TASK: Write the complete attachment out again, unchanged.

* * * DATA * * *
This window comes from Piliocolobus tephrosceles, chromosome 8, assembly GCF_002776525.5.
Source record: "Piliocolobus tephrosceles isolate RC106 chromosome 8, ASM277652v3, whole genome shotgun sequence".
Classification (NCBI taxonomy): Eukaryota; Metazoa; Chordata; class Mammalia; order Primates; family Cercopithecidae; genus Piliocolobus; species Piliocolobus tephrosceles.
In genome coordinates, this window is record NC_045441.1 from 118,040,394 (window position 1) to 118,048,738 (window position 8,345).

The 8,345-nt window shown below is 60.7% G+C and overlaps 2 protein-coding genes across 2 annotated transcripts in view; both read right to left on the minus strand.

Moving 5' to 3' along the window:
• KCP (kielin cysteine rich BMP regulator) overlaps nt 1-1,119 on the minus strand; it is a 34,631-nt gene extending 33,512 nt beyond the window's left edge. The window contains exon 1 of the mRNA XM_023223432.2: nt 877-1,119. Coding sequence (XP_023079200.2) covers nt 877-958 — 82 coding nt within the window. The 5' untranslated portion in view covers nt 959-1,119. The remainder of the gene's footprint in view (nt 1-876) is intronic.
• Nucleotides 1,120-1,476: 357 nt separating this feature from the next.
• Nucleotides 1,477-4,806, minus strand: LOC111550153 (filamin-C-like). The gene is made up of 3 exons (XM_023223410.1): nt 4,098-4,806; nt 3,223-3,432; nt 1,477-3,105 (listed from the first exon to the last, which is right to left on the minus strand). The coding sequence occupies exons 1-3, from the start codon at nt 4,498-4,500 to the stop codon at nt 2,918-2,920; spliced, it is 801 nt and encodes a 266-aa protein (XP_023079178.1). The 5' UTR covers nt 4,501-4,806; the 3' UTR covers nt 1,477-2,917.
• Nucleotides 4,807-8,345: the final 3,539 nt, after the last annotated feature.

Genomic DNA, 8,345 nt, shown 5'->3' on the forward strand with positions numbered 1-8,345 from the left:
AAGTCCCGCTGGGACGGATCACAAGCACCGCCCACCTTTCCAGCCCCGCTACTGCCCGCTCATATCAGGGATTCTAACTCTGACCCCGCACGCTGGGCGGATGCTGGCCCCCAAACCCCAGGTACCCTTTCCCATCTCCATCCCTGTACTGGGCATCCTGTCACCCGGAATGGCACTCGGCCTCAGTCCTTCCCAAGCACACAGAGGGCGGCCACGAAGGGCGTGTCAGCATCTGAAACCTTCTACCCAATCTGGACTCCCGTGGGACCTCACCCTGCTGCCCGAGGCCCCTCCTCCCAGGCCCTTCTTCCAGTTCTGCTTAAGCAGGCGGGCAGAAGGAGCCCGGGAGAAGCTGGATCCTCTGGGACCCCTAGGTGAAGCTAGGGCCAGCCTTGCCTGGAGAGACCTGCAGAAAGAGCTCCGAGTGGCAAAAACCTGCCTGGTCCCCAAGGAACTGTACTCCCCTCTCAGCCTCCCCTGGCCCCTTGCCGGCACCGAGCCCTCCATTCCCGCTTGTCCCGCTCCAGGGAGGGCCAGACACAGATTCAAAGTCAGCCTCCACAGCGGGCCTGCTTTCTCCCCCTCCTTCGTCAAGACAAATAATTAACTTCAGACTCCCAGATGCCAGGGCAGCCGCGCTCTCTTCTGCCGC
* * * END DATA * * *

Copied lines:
This window comes from Piliocolobus tephrosceles, chromosome 8, assembly GCF_002776525.5.
Source record: "Piliocolobus tephrosceles isolate RC106 chromosome 8, ASM277652v3, whole genome shotgun sequence".
Classification (NCBI taxonomy): Eukaryota; Metazoa; Chordata; class Mammalia; order Primates; family Cercopithecidae; genus Piliocolobus; species Piliocolobus tephrosceles.
In genome coordinates, this window is record NC_045441.1 from 118,040,394 (window position 1) to 118,048,738 (window position 8,345).

The 8,345-nt window shown below is 60.7% G+C and overlaps 2 protein-coding genes across 2 annotated transcripts in view; both read right to left on the minus strand.

Moving 5' to 3' along the window:
• KCP (kielin cysteine rich BMP regulator) overlaps nt 1-1,119 on the minus strand; it is a 34,631-nt gene extending 33,512 nt beyond the window's left edge. The window contains exon 1 of the mRNA XM_023223432.2: nt 877-1,119. Coding sequence (XP_023079200.2) covers nt 877-958 — 82 coding nt within the window. The 5' untranslated portion in view covers nt 959-1,119. The remainder of the gene's footprint in view (nt 1-876) is intronic.
• Nucleotides 1,120-1,476: 357 nt separating this feature from the next.
• Nucleotides 1,477-4,806, minus strand: LOC111550153 (filamin-C-like). The gene is made up of 3 exons (XM_023223410.1): nt 4,098-4,806; nt 3,223-3,432; nt 1,477-3,105 (listed from the first exon to the last, which is right to left on the minus strand). The coding sequence occupies exons 1-3, from the start codon at nt 4,498-4,500 to the stop codon at nt 2,918-2,920; spliced, it is 801 nt and encodes a 266-aa protein (XP_023079178.1). The 5' UTR covers nt 4,501-4,806; the 3' UTR covers nt 1,477-2,917.
• Nucleotides 4,807-8,345: the final 3,539 nt, after the last annotated feature.

Genomic DNA, 8,345 nt, shown 5'->3' on the forward strand with positions numbered 1-8,345 from the left:
AAGTCCCGCTGGGACGGATCACAAGCACCGCCCACCTTTCCAGCCCCGCTACTGCCCGCTCATATCAGGGATTCTAACTCTGACCCCGCACGCTGGGCGGATGCTGGCCCCCAAACCCCAGGTACCCTTTCCCATCTCCATCCCTGTACTGGGCATCCTGTCACCCGGAATGGCACTCGGCCTCAGTCCTTCCCAAGCACACAGAGGGCGGCCACGAAGGGCGTGTCAGCATCTGAAACCTTCTACCCAATCTGGACTCCCGTGGGACCTCACCCTGCTGCCCGAGGCCCCTCCTCCCAGGCCCTTCTTCCAGTTCTGCTTAAGCAGGCGGGCAGAAGGAGCCCGGGAGAAGCTGGATCCTCTGGGACCCCTAGGTGAAGCTAGGGCCAGCCTTGCCTGGAGAGACCTGCAGAAAGAGCTCCGAGTGGCAAAAACCTGCCTGGTCCCCAAGGAACTGTACTCCCCTCTCAGCCTCCCCTGGCCCCTTGCCGGCACCGAGCCCTCCATTCCCGCTTGTCCCGCTCCAGGGAGGGCCAGACACAGATTCAAAGTCAGCCTCCACAGCGGGCCTGCTTTCTCCCCCTCCTTCGTCAAGACAAATAATTAACTTCAGACTCCCAGATGCCAGGGCAGCCGCGCTCTCTTCTGCCGC